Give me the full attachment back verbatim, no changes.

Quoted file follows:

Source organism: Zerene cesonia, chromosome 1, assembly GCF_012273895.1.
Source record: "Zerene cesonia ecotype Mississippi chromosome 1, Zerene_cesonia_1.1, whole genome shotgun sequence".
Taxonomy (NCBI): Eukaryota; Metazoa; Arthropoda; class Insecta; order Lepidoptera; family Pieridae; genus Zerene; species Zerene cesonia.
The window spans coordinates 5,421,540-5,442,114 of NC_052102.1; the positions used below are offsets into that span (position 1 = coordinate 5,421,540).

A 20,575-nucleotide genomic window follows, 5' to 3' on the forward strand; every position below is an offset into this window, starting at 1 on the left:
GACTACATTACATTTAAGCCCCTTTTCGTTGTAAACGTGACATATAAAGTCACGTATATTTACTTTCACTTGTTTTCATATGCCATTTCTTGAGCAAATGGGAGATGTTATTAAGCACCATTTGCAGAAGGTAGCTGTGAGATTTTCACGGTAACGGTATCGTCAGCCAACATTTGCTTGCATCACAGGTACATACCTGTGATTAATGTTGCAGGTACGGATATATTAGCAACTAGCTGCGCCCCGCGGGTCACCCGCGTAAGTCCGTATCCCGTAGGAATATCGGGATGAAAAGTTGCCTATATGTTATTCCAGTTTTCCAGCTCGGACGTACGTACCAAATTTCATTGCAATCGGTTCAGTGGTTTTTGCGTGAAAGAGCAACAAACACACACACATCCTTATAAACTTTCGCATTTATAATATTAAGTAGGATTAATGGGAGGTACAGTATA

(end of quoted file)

Source organism: Zerene cesonia, chromosome 1, assembly GCF_012273895.1.
Source record: "Zerene cesonia ecotype Mississippi chromosome 1, Zerene_cesonia_1.1, whole genome shotgun sequence".
Taxonomy (NCBI): Eukaryota; Metazoa; Arthropoda; class Insecta; order Lepidoptera; family Pieridae; genus Zerene; species Zerene cesonia.
The window spans coordinates 5,421,540-5,442,114 of NC_052102.1; the positions used below are offsets into that span (position 1 = coordinate 5,421,540).

A 20,575-nucleotide genomic window follows, 5' to 3' on the forward strand; every position below is an offset into this window, starting at 1 on the left:
GACTACATTACATTTAAGCCCCTTTTCGTTGTAAACGTGACATATAAAGTCACGTATATTTACTTTCACTTGTTTTCATATGCCATTTCTTGAGCAAATGGGAGATGTTATTAAGCACCATTTGCAGAAGGTAGCTGTGAGATTTTCACGGTAACGGTATCGTCAGCCAACATTTGCTTGCATCACAGGTACATACCTGTGATTAATGTTGCAGGTACGGATATATTAGCAACTAGCTGCGCCCCGCGGGTCACCCGCGTAAGTCCGTATCCCGTAGGAATATCGGGATGAAAAGTTGCCTATATGTTATTCCAGTTTTCCAGCTCGGACGTACGTACCAAATTTCATTGCAATCGGTTCAGTGGTTTTTGCGTGAAAGAGCAACAAACACACACACATCCTTATAAACTTTCGCATTTATAATATTAAGTAGGATTAATGGGAGGTACAGTATA